Do not attempt to use X.509 user certificates or GSI proxies to authenticate to the remote HTTPS server. This means you are "anonymous", but the server's identity may still be verified and the connection is still encrypted.
Path to the PEM-encoded X.509 or GSI Proxy user certificate and key to use for HTTPS connections, intead of "anonymous mode." If only one of --key or --cert is given, then that will be tried for both. If neither is given, then the following order of precedence is used: the file name held by the variable X509_USER_PROXY; the file /tmp/x509up_uID (with Unix UID equal to ID); the file names held by X509_USER_CERT / X509_USER_KEY; the files ~/.globus/usercert.pem and ~/.globus/userkey.pem (where ~/ is the home directory of the user.)
Path to the PEM-encoded CA root certificates to use when verifying remote servers' host certificates in HTTPS connections. Ideally this should be a directory of hash.0 files as described in the OpenSSL verify(1) man page, but a file may be used instead. If --capath is not given, the value of the environment variable X509_CERT_DIR will be tried. If this is not valid, then /etc/grid-security/certificates will be used.
Do not use CA root certificates to verify remote servers' host certificates. This is useful for testing sites before their certificate is set up properly, but leaves you vulnerable to "man in the middle" attacks by hostile servers masquerading as your target.
Try to use GridHTTP redirection for HTTPS URLs. Compatible servers will perform authentication and authorization on the HTTPS connection and then redirect to HTTP for the GET or PUT file transfer. htcp makes the HTTP request using the GRID_AUTH_PASSCODE single-use passcode obtained via HTTPS. The --grid-http option will be ignored for directory operations or HTTP URLs. If a redirected transfer isn't possible, a normal HTTPS data transfer will be attempted.
Try to use SiteCast to locate remote files which are to be copied (currently only for the fetching of remote files.) If no location is found via SiteCast, then a direct request for the given URL is tried. (--groups must be used for this option to work.)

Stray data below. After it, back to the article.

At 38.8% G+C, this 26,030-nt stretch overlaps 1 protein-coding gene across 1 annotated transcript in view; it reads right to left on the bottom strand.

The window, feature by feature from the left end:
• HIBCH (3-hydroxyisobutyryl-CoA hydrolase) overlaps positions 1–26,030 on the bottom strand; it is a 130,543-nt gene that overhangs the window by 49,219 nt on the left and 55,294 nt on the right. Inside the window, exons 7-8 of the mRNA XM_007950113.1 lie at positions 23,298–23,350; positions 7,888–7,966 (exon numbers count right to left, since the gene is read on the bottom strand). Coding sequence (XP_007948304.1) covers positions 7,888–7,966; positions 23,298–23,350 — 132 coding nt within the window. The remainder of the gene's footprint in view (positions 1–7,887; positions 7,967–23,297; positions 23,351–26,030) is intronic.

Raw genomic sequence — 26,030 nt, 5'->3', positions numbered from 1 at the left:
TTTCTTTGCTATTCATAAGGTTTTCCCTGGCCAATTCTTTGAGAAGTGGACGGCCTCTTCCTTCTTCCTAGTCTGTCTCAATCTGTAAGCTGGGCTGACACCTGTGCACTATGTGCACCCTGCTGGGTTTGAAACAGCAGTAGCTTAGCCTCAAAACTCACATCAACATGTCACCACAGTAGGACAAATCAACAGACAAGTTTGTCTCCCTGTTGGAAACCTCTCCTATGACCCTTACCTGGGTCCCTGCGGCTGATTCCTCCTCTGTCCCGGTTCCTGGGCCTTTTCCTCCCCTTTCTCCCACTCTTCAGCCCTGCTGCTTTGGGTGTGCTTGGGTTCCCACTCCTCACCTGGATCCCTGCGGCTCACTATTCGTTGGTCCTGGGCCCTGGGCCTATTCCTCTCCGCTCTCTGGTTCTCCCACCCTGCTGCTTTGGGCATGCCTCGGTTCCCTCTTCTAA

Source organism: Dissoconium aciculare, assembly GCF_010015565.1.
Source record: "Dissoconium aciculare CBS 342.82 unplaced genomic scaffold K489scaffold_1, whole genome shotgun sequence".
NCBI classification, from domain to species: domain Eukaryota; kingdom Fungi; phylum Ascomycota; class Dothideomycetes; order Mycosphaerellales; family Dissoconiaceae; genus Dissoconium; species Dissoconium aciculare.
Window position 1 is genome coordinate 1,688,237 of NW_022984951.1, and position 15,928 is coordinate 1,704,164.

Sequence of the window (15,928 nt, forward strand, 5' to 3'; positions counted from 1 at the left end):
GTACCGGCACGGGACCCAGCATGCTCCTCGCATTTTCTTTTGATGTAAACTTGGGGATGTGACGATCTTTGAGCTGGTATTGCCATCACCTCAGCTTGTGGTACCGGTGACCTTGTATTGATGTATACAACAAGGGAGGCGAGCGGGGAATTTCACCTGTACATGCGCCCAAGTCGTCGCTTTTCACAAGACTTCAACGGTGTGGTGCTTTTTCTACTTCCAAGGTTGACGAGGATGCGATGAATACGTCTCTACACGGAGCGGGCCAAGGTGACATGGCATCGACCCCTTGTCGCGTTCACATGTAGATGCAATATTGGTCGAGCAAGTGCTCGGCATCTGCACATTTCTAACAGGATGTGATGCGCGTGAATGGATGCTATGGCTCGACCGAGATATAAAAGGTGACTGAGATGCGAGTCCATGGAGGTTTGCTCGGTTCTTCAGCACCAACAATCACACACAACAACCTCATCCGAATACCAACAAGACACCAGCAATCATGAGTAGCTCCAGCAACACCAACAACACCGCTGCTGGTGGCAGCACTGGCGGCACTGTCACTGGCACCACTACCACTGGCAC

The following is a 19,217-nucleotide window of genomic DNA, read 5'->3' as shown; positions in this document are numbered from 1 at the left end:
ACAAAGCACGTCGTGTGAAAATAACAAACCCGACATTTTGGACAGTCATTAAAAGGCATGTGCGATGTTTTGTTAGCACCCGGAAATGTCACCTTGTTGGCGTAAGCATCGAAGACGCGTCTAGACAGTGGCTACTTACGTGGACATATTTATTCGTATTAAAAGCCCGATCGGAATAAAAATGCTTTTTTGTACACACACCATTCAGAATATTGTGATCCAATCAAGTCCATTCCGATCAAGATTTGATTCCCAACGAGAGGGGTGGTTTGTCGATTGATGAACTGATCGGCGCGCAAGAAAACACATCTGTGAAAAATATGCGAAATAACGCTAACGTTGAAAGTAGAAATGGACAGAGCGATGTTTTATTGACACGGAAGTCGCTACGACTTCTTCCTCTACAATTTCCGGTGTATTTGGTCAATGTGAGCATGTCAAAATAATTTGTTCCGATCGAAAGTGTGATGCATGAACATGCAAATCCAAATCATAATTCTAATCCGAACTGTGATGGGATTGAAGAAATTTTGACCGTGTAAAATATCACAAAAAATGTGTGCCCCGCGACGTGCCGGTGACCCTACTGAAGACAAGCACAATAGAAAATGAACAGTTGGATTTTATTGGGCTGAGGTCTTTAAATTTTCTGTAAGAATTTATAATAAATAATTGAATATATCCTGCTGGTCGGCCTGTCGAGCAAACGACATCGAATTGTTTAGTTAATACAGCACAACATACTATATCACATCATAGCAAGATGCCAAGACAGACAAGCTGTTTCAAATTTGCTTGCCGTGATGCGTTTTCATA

Try to use SiteCast to locate remote files which are to be copied (currently only for the fetching of remote files) if the domain component of the URL matches the SiteCast domain given. If no location is found via SiteCast, then a direct request for the given URL is tried. (--groups must be used for this option to work.)
Default GSI Proxy file for Unix UID equal to ID.
Default location for trusted Certification Authority root certificates to use when checking server certificates.
Prior to 7.9.8, the underlying curl library did not support the CA root certificates directory. If built with an old version of libcurl, htcp will concatenate the certificates in the CA roots directory into a unique temporary file and use that.
Holds directory to search for Certification Authority root certificates when verifying server certificates. (Tried if --capath is not given on the command line.)
Holds file name of a GSI Proxy to use as user certificate. (Tried if --cert or --key are not given on the command line.)
Holds file name of X.509 user certificate and key. (Tried if X509_USER_PROXY is not valid.)
0 is returned on complete success. Curl error codes are returned when reported by the underlying curl library, and CURLE_HTTP_RETURNED_ERROR (22) is returned when the HTTP(S) server returns a code outside the range 200-299. The manpage libcurl-errors(3) lists all the curl error codes.
Recursive copying. Server-side wildcards. Parallel streams. Better error recovery.
Andrew McNab <Andrew.McNab@manchester.ac.uk>
scp(1) curl(1) wget(1) verify(1) libcurl-errors(3)